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Calling all pilgrims

Observer Viewpoint | Wednesday, March 2, 2005

Think ahead, if you can, to the summer. What are you planning to do with yourself?

It’s hard to picture July right now in a place like South Bend, where March comes in like a lion, and goes out like a ferocious lion that spits snow and wind at you and tries to eat you. But the truth is, summer is nearing, and now is the time to start making choices about how to spend it.

For seniors, summer likely holds the last gasp of freedom, the start of a new job, the hunt for a new job or a combination thereof. But what about you underclassmen? Some people take the easy road – they find a summer job and try to earn some cash before school starts up again, they overdose on Halo 2, they “take it easy.”

I’m not trying to suggest taking it easy is wrong. We call it summer vacation for a reason. But vacation doesn’t entail forgetting our obligations. For Catholics, this means we don’t implement a selective Mass attendance policy. We don’t suspend our commitment to service. In other words, there is a difference between “taking it easy” – a natural desire when we don’t have homework – and “taking the summer off.” Taking the summer off is exactly what we shouldn’t do.

Instead, we are called to take our faith seriously while we take it easy. Countless people at Notre Dame answer this call brilliantly. They do summer service projects through the Center for Social Concerns domestically and abroad. They work in programs like Camp Kesem, Notre Dame Vision and National Youth Sports Program. And many others, even as they opt for jobs and Halo 2, incorporate regular service work and worship as well.

I encourage everyone to follow suit. Make a visit to the Center for Social Concerns and find out what you can do. Seek out a parish. Talk to people who serve in the places you’ll live while school’s out. There are so many opportunities to live out the gospel during the months of summer. And I’d like to suggest one more.

How about being pilgrims?

“Pilgrims?” you ask. “We haven’t been pilgrims since the second grade Thanksgiving pageant at Our Lady of the Holy, Holy, Holy, Holy Rosary! And those pilgrim hats don’t fit anymore.”

The pilgrims I’m talking about don’t need big paper hats … although that would be pretty cool if you wore them anyways. For most Americans, pilgrims merely call to mind turkeys and costumes. But our faith has a rich and wondrous tradition of pilgrimage. Believers throughout the ages have traveled to holy places to pay their respects – Canterbury, Santiago de Compostella, Lourdes, Rome and Jerusalem. They journey to sites of significance, where saints have lived and martyrs have fallen, where God appeared and Jesus walked.

The journey occurs on two levels. On the exterior, pilgrims physically move together towards their destination. But the interior pilgrimage is more important. In it, the pilgrims sojourn through reflection; they explore themselves before moving outside to encounter together the Lord who creates and controls their destiny. When the pilgrims return, even though they come back to the same place they left, they are, in fact, transformed by the interior and exterior pilgrimage into stronger believers and better leaders.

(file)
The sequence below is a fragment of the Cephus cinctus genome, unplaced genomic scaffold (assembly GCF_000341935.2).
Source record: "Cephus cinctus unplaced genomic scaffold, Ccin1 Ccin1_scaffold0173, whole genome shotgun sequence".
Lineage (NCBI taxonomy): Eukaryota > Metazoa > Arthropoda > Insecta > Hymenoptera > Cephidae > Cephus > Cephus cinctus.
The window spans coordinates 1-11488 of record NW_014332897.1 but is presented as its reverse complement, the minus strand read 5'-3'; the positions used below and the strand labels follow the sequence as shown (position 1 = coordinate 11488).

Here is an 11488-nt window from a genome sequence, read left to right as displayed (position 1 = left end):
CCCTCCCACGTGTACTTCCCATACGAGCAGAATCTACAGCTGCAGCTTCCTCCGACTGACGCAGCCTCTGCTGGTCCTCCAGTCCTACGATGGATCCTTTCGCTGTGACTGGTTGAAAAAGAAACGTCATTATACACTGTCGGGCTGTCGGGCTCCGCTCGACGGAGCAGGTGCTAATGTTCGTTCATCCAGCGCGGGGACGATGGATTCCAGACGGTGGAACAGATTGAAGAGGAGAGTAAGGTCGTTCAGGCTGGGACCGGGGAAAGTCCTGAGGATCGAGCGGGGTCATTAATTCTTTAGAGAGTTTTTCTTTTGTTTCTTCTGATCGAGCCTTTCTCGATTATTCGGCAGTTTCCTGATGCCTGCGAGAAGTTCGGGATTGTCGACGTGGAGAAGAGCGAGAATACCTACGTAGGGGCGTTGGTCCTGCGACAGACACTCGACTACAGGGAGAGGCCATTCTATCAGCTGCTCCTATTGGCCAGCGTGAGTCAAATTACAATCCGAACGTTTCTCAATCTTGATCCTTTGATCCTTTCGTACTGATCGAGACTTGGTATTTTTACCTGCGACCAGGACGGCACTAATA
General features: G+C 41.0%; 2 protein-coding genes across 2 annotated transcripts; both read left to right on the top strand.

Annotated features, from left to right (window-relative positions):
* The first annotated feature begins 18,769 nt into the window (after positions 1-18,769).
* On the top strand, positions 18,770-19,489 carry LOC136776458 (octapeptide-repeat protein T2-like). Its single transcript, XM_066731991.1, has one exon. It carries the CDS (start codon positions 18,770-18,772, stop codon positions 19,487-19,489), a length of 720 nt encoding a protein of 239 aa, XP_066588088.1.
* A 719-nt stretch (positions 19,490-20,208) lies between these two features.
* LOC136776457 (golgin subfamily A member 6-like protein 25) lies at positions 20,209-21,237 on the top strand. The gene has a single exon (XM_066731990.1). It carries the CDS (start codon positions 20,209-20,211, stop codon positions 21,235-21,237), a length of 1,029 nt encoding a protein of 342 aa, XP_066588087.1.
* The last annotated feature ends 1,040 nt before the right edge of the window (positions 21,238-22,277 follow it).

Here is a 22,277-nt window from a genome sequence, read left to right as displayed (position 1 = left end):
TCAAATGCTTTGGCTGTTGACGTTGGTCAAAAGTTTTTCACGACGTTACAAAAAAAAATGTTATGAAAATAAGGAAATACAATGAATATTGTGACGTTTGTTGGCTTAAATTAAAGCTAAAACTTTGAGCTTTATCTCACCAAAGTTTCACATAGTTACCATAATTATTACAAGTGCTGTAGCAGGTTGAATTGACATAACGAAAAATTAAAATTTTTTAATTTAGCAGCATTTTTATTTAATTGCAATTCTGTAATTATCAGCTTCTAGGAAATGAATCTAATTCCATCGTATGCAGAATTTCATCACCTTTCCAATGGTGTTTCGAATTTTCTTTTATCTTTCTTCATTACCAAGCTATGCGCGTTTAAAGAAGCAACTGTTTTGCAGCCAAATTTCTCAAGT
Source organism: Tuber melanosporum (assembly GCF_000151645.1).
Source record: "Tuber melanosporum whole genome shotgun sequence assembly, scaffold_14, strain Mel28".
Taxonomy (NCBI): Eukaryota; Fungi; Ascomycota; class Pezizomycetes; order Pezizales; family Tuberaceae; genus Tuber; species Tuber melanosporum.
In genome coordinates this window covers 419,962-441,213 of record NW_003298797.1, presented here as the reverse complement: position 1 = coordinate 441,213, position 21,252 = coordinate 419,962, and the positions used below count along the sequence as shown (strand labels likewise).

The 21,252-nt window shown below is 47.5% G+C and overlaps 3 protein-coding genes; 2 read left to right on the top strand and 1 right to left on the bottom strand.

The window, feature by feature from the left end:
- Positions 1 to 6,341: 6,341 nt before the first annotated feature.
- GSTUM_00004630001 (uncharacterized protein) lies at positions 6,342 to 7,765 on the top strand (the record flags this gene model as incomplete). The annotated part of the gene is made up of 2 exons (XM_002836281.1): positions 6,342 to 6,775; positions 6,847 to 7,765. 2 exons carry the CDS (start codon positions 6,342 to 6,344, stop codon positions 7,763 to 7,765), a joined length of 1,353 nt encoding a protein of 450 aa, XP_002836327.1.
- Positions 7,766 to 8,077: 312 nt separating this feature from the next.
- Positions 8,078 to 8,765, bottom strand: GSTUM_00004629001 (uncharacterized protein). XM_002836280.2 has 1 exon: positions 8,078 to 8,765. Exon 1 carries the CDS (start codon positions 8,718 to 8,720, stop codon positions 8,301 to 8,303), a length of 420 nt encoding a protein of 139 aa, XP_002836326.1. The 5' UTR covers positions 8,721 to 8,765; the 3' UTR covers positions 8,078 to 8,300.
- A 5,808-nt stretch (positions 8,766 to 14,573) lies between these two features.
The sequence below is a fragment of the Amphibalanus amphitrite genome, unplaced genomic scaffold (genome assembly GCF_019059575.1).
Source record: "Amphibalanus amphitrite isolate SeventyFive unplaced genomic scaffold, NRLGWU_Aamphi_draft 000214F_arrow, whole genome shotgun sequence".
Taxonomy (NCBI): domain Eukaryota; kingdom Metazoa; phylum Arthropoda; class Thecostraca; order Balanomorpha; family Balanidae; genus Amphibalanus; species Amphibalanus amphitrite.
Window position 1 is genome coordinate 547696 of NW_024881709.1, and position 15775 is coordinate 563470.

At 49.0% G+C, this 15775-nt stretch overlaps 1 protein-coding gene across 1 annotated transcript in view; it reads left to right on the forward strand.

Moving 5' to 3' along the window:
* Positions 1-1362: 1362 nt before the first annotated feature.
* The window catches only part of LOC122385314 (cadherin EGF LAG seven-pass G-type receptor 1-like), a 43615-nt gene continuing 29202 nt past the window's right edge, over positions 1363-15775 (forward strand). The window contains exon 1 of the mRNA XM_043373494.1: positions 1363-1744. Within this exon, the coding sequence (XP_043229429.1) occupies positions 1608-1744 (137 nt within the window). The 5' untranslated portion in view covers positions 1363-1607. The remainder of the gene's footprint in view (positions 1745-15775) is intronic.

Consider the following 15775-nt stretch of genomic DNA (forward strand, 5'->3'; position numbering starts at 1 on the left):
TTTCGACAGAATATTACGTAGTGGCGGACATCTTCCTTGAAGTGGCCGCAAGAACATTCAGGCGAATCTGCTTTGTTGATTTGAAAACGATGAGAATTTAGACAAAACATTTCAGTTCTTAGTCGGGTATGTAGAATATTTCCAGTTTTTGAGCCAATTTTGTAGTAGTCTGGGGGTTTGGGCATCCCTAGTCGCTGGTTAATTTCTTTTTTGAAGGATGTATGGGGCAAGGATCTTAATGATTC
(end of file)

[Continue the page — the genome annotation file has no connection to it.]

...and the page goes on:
Fortunately this tradition continues in Catholicism. This summer it will be alive and well in the city of Cologne, Germany. Cologne is the site of World Youth Day 2005 on Aug. 21. On that day, the pope will say Mass with a million pilgrims or more who’ve traveled from all over the world to celebrate the faith in community. These pilgrims will enjoy a week of festivities beforehand: praying, listening to speakers and sharing their experiences with Catholics from around the world.

I attended the last World Youth Day in Toronto in 2002 as a student. Through the pilgrimage I gained several new friends from Notre Dame and elsewhere. And, by voyaging to the place, by participating in the Mass with our incredible pope, we all felt a new sense of life and a challenge to carry it back with us. The people I went with returned to campus and became some of its greatest leaders. The pilgrimage’s influence was remarkable.

Cologne is calling, and this pilgrimage makes the same promise. Campus Ministry is organizing a contingent to go once more. Parishes, dioceses and groups all over the country are gearing up for the journey. I encourage you to consider joining all of us as pilgrims. Check with your diocese back home. Pick up an application to be part of Campus Ministry’s group at our website wyd.nd.edu. You’d be back in time for classes to start, and you’d be a better person for it.

Like I said, summer’s coming and it’s time to start making choices.

So what are you planning to do with yourself?

Greg Ruehlmann works for Campus Ministry. He can be contacted at Ruehlmann.1@nd.edu.

The views expressed in this column are those of the author and not necessarily those of The Observer.